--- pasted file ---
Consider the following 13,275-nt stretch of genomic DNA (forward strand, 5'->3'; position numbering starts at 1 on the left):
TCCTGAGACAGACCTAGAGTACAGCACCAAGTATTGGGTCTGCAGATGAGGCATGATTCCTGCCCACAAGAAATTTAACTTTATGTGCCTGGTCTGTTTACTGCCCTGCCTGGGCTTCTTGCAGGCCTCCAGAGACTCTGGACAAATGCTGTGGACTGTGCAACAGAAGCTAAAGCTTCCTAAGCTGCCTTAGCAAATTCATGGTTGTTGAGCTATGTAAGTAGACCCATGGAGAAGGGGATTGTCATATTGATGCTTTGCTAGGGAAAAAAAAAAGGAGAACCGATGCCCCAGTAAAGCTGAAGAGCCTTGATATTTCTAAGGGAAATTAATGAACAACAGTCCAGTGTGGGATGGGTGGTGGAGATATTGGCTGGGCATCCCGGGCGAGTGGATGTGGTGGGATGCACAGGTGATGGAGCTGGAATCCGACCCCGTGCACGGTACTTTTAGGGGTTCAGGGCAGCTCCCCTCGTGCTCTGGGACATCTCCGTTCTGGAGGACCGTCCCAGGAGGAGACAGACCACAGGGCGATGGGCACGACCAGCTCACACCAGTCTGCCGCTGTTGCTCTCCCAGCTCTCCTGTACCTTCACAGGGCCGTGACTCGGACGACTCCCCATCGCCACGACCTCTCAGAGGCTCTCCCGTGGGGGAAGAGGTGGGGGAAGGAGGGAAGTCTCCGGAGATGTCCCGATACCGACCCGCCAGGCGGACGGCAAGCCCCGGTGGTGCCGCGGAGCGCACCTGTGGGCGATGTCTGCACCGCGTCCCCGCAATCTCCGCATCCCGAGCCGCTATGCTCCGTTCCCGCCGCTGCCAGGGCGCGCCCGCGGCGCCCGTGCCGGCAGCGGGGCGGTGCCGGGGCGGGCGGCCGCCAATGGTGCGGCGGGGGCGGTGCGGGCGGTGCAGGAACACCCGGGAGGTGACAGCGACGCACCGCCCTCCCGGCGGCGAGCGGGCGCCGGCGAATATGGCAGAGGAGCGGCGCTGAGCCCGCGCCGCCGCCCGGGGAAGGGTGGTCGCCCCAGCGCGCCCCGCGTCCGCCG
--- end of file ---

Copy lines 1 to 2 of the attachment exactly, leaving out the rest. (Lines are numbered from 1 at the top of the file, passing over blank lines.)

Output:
Consider the following 13,275-nt stretch of genomic DNA (forward strand, 5'->3'; position numbering starts at 1 on the left):
TCCTGAGACAGACCTAGAGTACAGCACCAAGTATTGGGTCTGCAGATGAGGCATGATTCCTGCCCACAAGAAATTTAACTTTATGTGCCTGGTCTGTTTACTGCCCTGCCTGGGCTTCTTGCAGGCCTCCAGAGACTCTGGACAAATGCTGTGGACTGTGCAACAGAAGCTAAAGCTTCCTAAGCTGCCTTAGCAAATTCATGGTTGTTGAGCTATGTAAGTAGACCCATGGAGAAGGGGATTGTCATATTGATGCTTTGCTAGGGAAAAAAAAAAGGAGAACCGATGCCCCAGTAAAGCTGAAGAGCCTTGATATTTCTAAGGGAAATTAATGAACAACAGTCCAGTGTGGGATGGGTGGTGGAGATATTGGCTGGGCATCCCGGGCGAGTGGATGTGGTGGGATGCACAGGTGATGGAGCTGGAATCCGACCCCGTGCACGGTACTTTTAGGGGTTCAGGGCAGCTCCCCTCGTGCTCTGGGACATCTCCGTTCTGGAGGACCGTCCCAGGAGGAGACAGACCACAGGGCGATGGGCACGACCAGCTCACACCAGTCTGCCGCTGTTGCTCTCCCAGCTCTCCTGTACCTTCACAGGGCCGTGACTCGGACGACTCCCCATCGCCACGACCTCTCAGAGGCTCTCCCGTGGGGGAAGAGGTGGGGGAAGGAGGGAAGTCTCCGGAGATGTCCCGATACCGACCCGCCAGGCGGACGGCAAGCCCCGGTGGTGCCGCGGAGCGCACCTGTGGGCGATGTCTGCACCGCGTCCCCGCAATCTCCGCATCCCGAGCCGCTATGCTCCGTTCCCGCCGCTGCCAGGGCGCGCCCGCGGCGCCCGTGCCGGCAGCGGGGCGGTGCCGGGGCGGGCGGCCGCCAATGGTGCGGCGGGGGCGGTGCGGGCGGTGCAGGAACACCCGGGAGGTGACAGCGACGCACCGCCCTCCCGGCGGCGAGCGGGCGCCGGCGAATATGGCAGAGGAGCGGCGCTGAGCCCGCGCCGCCGCCCGGGGAAGGGTGGTCGCCCCAGCGCGCCCCGCGTCCGCCG